This latest iteration of The Most Dangerous Game is nothing more than a shallow vehicle for bloodshed, and dull to boot.
1932’s The Most Dangerous Game, in its conceit, and even the enduring ambiguity of its title, is entrenched in the cultural consciousness. Remakes and reinterpretations occur at a semi-regular clip (the greatest being John Woo’s Hard Target), and it’s attained a real-world significance as the sinister lodestar of the Zodiac Killer, later to figure greatly into David Fincher’s own Zodiac. Timed to the film’s 90th anniversary is the release of Justin Lee’s own The Most Dangerous Game, but such attempted relevancy is moot considering all the abovementioned modes of tribute.
The plot is the same, with ineffectual changes made on a character level: this time out, it’s a father and a son (Judd Nelson and The Real World alumnus Chris Tamburello, respectively) shipwrecked on Baron Van Wolf’s (Casper Van Dien) island, rendered as windswept exteriors and taxidermy-lined interiors. The “reveal” is fruitlessly delayed: withholding The Most Dangerous Game’s truculent center isn’t exactly subversive when the title and premise is lifted wholesale. The inevitable is brought forth as a tacky wall of skulls hidden behind a curtain, but it lacks the early-thirties expressionism of the original, the artifice never transcending itself. Lee feigns patience, but then simultaneously rushes toward the violence, which, given this uneven equating of narrative parts, presents the deaths as superfluous, even when they’re as grizzly as a head being smashed repeatedly with a hammer.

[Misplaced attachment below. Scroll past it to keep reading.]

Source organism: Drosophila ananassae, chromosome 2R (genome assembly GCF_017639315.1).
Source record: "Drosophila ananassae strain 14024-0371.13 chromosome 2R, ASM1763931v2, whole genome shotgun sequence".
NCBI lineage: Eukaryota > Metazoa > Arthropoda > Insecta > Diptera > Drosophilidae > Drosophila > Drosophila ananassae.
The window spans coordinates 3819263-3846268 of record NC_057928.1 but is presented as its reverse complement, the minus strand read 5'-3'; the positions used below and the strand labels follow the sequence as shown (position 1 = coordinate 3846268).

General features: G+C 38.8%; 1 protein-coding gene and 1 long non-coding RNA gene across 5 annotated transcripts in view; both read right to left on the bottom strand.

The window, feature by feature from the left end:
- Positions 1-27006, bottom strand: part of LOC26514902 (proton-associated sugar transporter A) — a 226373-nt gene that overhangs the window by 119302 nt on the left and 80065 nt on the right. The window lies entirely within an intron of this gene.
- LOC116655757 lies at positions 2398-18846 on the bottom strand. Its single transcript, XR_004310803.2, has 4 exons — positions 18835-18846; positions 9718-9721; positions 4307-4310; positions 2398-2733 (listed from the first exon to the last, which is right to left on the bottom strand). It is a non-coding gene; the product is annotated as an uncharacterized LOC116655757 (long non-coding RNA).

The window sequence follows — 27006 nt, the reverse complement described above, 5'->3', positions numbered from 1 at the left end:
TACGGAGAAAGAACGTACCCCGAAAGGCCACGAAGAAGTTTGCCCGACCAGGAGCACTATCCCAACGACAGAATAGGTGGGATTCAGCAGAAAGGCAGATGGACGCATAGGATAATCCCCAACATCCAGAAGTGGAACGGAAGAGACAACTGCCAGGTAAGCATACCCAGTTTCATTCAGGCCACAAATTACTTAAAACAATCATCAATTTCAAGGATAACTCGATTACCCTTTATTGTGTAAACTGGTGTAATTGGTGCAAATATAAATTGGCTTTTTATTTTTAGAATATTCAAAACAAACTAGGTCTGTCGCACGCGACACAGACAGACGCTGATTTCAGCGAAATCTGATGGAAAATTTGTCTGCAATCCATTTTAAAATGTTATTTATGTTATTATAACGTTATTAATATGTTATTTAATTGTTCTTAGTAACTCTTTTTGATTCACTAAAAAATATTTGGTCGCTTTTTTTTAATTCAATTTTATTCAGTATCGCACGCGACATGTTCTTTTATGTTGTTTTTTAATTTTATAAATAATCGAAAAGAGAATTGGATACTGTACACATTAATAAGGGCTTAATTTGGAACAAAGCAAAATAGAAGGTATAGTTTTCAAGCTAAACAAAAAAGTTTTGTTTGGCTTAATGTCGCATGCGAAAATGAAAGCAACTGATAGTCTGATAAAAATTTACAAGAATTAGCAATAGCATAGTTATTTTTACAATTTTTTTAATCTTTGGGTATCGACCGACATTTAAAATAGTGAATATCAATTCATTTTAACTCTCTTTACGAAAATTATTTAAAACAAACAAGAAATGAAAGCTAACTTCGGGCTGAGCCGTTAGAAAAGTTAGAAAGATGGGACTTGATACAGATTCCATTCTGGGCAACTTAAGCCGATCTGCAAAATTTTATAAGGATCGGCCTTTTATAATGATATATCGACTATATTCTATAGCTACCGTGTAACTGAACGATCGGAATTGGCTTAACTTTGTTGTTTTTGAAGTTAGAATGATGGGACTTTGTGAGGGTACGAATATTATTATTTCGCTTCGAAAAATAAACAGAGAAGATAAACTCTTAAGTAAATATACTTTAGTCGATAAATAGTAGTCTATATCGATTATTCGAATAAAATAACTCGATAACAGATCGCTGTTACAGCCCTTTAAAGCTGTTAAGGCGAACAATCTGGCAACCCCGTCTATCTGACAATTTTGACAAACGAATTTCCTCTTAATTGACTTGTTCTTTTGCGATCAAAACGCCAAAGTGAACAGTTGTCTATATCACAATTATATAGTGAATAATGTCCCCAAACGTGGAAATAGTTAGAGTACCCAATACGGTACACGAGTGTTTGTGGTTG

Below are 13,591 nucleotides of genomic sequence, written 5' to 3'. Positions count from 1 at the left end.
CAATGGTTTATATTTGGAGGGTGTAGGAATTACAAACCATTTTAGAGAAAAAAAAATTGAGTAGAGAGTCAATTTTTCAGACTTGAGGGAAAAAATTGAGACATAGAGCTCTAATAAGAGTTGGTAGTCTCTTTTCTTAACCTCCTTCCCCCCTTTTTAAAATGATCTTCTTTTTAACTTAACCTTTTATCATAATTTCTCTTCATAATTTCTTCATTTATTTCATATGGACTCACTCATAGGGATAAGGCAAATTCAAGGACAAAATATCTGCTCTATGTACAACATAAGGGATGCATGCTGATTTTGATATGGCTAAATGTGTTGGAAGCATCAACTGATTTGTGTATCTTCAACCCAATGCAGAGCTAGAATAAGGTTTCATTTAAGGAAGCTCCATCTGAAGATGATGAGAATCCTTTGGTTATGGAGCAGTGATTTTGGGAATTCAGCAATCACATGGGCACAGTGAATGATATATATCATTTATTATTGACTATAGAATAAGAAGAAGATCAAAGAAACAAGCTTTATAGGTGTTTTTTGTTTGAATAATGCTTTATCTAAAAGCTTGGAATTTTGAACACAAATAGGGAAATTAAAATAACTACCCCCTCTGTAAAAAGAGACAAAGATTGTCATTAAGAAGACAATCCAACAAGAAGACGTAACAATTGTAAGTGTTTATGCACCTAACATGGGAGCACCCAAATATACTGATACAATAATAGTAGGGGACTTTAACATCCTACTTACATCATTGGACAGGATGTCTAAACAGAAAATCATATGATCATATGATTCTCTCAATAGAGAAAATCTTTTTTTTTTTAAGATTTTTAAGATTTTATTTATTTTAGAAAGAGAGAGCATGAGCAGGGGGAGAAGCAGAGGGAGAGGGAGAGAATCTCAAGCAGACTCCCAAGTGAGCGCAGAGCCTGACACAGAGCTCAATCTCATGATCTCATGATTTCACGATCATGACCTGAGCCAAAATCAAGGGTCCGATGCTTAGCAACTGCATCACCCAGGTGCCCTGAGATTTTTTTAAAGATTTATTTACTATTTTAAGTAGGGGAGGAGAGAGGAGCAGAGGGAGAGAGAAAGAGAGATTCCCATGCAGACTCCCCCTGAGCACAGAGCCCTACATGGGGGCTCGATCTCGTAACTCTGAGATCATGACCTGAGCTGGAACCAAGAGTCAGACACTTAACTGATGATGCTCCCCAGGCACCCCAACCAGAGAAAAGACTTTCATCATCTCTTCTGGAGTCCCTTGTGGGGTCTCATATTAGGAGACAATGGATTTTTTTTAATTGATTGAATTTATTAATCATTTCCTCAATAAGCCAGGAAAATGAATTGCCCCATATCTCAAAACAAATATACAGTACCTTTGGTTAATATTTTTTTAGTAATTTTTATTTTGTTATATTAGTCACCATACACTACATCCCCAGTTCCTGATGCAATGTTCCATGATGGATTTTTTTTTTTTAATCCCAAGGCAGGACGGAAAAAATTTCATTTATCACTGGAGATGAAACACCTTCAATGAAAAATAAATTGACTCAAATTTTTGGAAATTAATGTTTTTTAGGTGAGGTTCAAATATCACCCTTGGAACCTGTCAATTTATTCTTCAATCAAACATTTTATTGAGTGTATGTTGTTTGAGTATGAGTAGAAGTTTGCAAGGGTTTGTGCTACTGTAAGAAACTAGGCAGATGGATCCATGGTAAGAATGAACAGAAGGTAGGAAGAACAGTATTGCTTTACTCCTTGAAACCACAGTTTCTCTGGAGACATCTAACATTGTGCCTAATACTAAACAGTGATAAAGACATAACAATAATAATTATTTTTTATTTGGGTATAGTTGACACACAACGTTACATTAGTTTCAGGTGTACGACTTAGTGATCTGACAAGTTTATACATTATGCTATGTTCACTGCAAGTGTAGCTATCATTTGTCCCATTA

So this is a vehicle for bloodshed, and not much else, even if Lee laboriously insists otherwise. The scenes of action are few and far between, but in the interim, we’re treated to milquetoast characterization, not to mention simply lousy performances. Even Bruce Dern’s participation is a total nonevent — a familiar face doesn’t give us something to latch onto, but rather reminds us of the shallowness of the whole endeavor.